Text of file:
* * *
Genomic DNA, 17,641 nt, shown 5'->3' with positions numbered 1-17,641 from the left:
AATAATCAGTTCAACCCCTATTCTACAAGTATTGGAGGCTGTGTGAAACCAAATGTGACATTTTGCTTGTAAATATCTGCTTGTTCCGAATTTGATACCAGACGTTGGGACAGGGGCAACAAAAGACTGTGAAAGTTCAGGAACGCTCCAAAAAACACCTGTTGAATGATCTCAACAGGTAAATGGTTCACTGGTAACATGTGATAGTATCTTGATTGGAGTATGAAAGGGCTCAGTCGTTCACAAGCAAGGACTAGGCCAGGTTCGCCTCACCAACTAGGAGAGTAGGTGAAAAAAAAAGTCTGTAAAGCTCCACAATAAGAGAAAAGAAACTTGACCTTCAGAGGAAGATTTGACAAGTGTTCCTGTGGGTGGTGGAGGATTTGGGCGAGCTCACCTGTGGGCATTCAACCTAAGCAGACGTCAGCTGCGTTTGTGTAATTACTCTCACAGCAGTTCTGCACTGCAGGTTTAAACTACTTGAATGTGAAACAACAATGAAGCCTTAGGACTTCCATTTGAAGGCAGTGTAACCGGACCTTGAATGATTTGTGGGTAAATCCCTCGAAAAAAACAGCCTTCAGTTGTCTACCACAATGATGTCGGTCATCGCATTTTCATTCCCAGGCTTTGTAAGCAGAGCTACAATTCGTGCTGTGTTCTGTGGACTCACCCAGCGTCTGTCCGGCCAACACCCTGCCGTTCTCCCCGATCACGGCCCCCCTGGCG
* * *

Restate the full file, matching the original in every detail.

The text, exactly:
Genomic DNA, 17,641 nt, shown 5'->3' with positions numbered 1-17,641 from the left:
AATAATCAGTTCAACCCCTATTCTACAAGTATTGGAGGCTGTGTGAAACCAAATGTGACATTTTGCTTGTAAATATCTGCTTGTTCCGAATTTGATACCAGACGTTGGGACAGGGGCAACAAAAGACTGTGAAAGTTCAGGAACGCTCCAAAAAACACCTGTTGAATGATCTCAACAGGTAAATGGTTCACTGGTAACATGTGATAGTATCTTGATTGGAGTATGAAAGGGCTCAGTCGTTCACAAGCAAGGACTAGGCCAGGTTCGCCTCACCAACTAGGAGAGTAGGTGAAAAAAAAAGTCTGTAAAGCTCCACAATAAGAGAAAAGAAACTTGACCTTCAGAGGAAGATTTGACAAGTGTTCCTGTGGGTGGTGGAGGATTTGGGCGAGCTCACCTGTGGGCATTCAACCTAAGCAGACGTCAGCTGCGTTTGTGTAATTACTCTCACAGCAGTTCTGCACTGCAGGTTTAAACTACTTGAATGTGAAACAACAATGAAGCCTTAGGACTTCCATTTGAAGGCAGTGTAACCGGACCTTGAATGATTTGTGGGTAAATCCCTCGAAAAAAACAGCCTTCAGTTGTCTACCACAATGATGTCGGTCATCGCATTTTCATTCCCAGGCTTTGTAAGCAGAGCTACAATTCGTGCTGTGTTCTGTGGACTCACCCAGCGTCTGTCCGGCCAACACCCTGCCGTTCTCCCCGATCACGGCCCCCCTGGCG